heso
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Selecting a branch for air layering

I'm brand new to bonsai, and I'm quickly falling deep down the rabbit hole.

While I wait for my Japanese Maple seeds to germinate (I'm in for the decades long haul with these, I know) I want to get something that I can start playing with, learning the techniques, etc.

When I first started reading about air layering I didn't realize how small of a section of tree most people were looking at. Once I read some one point out that their main focus of the branch was only the first 6 inches, it really changed my perspective on what to look for in a branch (soon to be trunk).

All of that to say that I just bought a house with a nice choke cherry (I think, it just blossomed a couple weeks ago) tree in the yard.

Image

I'd like some feedback regarding how you go about selecting a section for air layering. There is a section of the tree that is starting to encroach on the house so I thought it would be a good opportunity to get my feet wet with air layering and not have to worry about what happens to the branch.

Here is the section that I am looking at taking from:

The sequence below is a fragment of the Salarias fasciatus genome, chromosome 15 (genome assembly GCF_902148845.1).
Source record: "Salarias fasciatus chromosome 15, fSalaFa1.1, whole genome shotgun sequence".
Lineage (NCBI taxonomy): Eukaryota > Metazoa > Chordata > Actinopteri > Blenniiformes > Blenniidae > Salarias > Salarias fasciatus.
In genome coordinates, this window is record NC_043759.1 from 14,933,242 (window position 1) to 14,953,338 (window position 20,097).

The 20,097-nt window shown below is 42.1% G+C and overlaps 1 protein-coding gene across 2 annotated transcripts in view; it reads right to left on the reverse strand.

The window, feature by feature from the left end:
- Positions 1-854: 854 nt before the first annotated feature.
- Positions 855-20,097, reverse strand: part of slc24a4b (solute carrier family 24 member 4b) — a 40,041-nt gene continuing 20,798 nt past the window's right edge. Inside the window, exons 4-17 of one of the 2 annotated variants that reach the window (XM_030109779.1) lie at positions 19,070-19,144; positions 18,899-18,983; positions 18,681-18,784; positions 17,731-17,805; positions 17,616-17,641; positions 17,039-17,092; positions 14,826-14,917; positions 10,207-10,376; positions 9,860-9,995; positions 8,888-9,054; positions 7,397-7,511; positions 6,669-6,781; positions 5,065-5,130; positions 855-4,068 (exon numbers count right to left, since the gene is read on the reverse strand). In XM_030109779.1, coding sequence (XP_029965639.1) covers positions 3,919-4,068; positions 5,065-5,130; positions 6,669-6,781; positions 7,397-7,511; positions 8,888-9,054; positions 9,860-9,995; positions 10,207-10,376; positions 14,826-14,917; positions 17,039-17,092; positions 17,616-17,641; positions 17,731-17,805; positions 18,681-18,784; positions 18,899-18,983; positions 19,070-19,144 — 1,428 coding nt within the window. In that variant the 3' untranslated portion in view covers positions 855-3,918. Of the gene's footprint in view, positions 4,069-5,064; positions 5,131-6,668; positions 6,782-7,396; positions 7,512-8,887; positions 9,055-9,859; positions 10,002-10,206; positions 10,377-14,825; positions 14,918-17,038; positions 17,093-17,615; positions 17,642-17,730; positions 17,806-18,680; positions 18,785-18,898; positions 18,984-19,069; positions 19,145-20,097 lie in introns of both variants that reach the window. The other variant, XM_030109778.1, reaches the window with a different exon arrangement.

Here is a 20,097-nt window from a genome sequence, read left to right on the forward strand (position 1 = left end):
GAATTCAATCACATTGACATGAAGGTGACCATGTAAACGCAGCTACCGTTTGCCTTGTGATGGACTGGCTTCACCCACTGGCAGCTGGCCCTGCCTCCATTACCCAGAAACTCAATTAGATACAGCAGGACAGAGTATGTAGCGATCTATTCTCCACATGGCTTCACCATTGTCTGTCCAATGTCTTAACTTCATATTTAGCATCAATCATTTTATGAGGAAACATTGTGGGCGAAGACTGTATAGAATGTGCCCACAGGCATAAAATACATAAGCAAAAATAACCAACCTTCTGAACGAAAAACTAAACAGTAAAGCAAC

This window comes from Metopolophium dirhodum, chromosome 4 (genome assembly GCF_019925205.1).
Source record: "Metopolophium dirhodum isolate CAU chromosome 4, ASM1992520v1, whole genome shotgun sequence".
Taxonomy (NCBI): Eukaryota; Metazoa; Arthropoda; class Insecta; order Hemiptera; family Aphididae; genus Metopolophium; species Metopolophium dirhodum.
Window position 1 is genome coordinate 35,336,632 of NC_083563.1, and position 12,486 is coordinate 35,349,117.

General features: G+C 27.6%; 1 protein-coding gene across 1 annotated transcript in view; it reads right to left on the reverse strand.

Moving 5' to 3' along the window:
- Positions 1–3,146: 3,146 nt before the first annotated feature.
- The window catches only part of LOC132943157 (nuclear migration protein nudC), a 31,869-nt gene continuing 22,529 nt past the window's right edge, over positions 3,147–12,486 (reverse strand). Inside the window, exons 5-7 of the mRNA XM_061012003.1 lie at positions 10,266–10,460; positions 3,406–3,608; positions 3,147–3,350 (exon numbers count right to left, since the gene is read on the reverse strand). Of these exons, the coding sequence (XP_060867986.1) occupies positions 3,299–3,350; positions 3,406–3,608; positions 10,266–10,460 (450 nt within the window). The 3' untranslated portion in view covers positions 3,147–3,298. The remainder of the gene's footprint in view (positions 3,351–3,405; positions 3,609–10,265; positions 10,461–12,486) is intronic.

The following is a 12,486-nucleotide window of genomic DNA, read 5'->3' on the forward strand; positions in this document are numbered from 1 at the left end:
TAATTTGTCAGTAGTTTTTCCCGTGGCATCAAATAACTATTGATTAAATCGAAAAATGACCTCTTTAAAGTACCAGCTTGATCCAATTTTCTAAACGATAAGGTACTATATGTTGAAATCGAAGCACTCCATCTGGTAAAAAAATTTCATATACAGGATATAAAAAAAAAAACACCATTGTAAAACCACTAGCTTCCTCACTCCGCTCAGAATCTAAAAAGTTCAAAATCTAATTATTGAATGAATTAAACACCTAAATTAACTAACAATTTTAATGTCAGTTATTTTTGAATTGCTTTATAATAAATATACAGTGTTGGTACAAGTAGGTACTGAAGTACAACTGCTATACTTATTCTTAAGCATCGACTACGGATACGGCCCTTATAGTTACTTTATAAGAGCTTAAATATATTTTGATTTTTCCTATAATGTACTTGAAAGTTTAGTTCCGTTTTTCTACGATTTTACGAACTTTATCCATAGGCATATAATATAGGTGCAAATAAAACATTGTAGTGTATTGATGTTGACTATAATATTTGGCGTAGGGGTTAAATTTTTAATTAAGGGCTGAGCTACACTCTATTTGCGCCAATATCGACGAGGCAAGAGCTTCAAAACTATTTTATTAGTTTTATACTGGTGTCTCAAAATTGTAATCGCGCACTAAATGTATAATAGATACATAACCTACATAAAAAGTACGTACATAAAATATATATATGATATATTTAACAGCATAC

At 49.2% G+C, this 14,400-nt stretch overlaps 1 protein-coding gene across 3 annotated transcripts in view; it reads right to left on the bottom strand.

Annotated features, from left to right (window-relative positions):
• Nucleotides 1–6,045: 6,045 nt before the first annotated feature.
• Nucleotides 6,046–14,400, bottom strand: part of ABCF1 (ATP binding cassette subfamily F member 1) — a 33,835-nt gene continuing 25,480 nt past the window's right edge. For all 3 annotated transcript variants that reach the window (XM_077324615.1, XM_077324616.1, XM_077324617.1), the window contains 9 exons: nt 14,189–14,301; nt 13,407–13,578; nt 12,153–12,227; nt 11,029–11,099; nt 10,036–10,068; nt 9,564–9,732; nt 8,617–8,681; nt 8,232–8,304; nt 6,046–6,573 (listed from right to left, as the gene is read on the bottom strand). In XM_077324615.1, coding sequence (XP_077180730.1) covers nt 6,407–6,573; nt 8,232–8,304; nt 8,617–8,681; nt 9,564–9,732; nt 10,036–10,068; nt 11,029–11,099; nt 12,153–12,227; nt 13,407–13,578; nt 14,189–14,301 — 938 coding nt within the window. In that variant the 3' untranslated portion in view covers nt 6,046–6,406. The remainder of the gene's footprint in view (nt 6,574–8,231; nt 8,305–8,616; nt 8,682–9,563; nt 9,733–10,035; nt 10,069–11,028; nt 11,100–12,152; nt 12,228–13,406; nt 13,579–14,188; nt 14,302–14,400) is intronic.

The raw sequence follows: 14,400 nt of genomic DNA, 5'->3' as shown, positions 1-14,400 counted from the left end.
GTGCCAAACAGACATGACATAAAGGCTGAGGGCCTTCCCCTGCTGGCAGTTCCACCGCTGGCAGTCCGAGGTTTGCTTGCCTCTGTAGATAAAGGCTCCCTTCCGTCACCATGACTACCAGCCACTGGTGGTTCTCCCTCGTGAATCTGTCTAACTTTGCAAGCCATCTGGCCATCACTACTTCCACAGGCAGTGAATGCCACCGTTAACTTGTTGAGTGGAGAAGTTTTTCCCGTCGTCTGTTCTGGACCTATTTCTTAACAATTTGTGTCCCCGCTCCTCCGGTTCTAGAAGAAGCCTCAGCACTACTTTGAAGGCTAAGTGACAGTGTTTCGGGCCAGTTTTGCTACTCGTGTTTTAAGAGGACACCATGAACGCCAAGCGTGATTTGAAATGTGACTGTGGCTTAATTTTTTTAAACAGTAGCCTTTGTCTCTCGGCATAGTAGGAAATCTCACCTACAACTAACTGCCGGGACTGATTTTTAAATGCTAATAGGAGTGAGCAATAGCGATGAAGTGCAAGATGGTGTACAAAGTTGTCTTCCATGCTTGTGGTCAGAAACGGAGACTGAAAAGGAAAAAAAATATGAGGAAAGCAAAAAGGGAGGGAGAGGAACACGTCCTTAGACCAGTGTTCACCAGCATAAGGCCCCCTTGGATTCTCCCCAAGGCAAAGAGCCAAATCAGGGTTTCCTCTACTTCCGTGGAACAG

Image

What branches stick out as interesting to you? If this was your tree, how would you approach taking a section of material?

Additionally, once the section has been removed, is it typically put into the ground for a period of time to encourage root production and branch growth, or into a pot?

heso
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Re: Selecting a branch for air layering

These are some sections that caught my eye after a few minutes of looking at the tree.

Image

Can you see any immediate pros/cons of those sections?

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Gnome
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Re: Selecting a branch for air layering

heso,

It's really hard to tell anything without being there. Look for a section that is unique, if it's not something with an interesting shape it's not worth the effort, except for practice.

I always plant my layers in pots. The roots will need time to become established and at least partially refined before I would set them out.

heso
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Re: Selecting a branch for air layering

So after you take your layer, do you chop it way down right away, or do you let the tree work on the roots before you cut it back?

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Gnome
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Location: Western PA USDA Zone 6A

Re: Selecting a branch for air layering

heso,

After separation I would not be too anxious to do heavy work, allow a year or more to allow time for the new roots to become established. Ideally you would choose a branch that already has good characteristics and does not need major reduction.

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